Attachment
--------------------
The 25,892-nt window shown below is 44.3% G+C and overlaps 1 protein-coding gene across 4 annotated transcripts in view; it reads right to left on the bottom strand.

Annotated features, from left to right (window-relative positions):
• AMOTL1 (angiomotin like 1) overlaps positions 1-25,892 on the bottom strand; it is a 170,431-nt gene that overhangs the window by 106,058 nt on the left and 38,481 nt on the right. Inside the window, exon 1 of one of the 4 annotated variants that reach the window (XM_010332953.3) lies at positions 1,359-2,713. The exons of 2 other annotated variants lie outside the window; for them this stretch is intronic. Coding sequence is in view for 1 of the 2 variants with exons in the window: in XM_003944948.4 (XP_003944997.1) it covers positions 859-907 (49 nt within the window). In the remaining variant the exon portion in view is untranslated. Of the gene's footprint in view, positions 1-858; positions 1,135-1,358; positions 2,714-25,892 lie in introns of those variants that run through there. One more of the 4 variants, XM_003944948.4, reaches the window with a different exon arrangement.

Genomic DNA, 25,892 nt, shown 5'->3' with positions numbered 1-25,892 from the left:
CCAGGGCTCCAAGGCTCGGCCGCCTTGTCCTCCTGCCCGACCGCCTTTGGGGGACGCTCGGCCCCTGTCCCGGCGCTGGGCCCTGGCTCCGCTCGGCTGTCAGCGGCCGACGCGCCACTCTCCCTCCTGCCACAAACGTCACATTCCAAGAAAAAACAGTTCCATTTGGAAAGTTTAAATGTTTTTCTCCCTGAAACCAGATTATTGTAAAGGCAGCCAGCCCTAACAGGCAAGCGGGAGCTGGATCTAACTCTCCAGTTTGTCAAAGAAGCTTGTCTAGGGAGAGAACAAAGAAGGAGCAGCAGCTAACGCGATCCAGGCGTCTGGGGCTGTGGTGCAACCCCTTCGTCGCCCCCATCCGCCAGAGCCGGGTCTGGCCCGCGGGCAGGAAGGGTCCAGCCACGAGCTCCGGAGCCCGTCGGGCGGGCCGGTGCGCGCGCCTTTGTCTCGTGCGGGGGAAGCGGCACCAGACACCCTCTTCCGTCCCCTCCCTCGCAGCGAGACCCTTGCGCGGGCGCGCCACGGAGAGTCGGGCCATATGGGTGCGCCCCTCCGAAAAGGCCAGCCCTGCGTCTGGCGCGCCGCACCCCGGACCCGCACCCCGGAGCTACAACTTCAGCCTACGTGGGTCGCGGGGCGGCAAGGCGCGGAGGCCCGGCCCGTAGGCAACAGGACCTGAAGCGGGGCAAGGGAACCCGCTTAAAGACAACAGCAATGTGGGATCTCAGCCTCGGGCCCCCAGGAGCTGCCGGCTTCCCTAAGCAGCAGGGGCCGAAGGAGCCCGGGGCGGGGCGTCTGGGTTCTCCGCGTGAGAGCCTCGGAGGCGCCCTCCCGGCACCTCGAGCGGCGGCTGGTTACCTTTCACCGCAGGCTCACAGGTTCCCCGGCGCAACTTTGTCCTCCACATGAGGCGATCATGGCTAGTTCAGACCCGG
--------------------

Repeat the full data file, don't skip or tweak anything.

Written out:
The 25,892-nt window shown below is 44.3% G+C and overlaps 1 protein-coding gene across 4 annotated transcripts in view; it reads right to left on the bottom strand.

Annotated features, from left to right (window-relative positions):
• AMOTL1 (angiomotin like 1) overlaps positions 1-25,892 on the bottom strand; it is a 170,431-nt gene that overhangs the window by 106,058 nt on the left and 38,481 nt on the right. Inside the window, exon 1 of one of the 4 annotated variants that reach the window (XM_010332953.3) lies at positions 1,359-2,713. The exons of 2 other annotated variants lie outside the window; for them this stretch is intronic. Coding sequence is in view for 1 of the 2 variants with exons in the window: in XM_003944948.4 (XP_003944997.1) it covers positions 859-907 (49 nt within the window). In the remaining variant the exon portion in view is untranslated. Of the gene's footprint in view, positions 1-858; positions 1,135-1,358; positions 2,714-25,892 lie in introns of those variants that run through there. One more of the 4 variants, XM_003944948.4, reaches the window with a different exon arrangement.

Genomic DNA, 25,892 nt, shown 5'->3' with positions numbered 1-25,892 from the left:
CCAGGGCTCCAAGGCTCGGCCGCCTTGTCCTCCTGCCCGACCGCCTTTGGGGGACGCTCGGCCCCTGTCCCGGCGCTGGGCCCTGGCTCCGCTCGGCTGTCAGCGGCCGACGCGCCACTCTCCCTCCTGCCACAAACGTCACATTCCAAGAAAAAACAGTTCCATTTGGAAAGTTTAAATGTTTTTCTCCCTGAAACCAGATTATTGTAAAGGCAGCCAGCCCTAACAGGCAAGCGGGAGCTGGATCTAACTCTCCAGTTTGTCAAAGAAGCTTGTCTAGGGAGAGAACAAAGAAGGAGCAGCAGCTAACGCGATCCAGGCGTCTGGGGCTGTGGTGCAACCCCTTCGTCGCCCCCATCCGCCAGAGCCGGGTCTGGCCCGCGGGCAGGAAGGGTCCAGCCACGAGCTCCGGAGCCCGTCGGGCGGGCCGGTGCGCGCGCCTTTGTCTCGTGCGGGGGAAGCGGCACCAGACACCCTCTTCCGTCCCCTCCCTCGCAGCGAGACCCTTGCGCGGGCGCGCCACGGAGAGTCGGGCCATATGGGTGCGCCCCTCCGAAAAGGCCAGCCCTGCGTCTGGCGCGCCGCACCCCGGACCCGCACCCCGGAGCTACAACTTCAGCCTACGTGGGTCGCGGGGCGGCAAGGCGCGGAGGCCCGGCCCGTAGGCAACAGGACCTGAAGCGGGGCAAGGGAACCCGCTTAAAGACAACAGCAATGTGGGATCTCAGCCTCGGGCCCCCAGGAGCTGCCGGCTTCCCTAAGCAGCAGGGGCCGAAGGAGCCCGGGGCGGGGCGTCTGGGTTCTCCGCGTGAGAGCCTCGGAGGCGCCCTCCCGGCACCTCGAGCGGCGGCTGGTTACCTTTCACCGCAGGCTCACAGGTTCCCCGGCGCAACTTTGTCCTCCACATGAGGCGATCATGGCTAGTTCAGACCCGG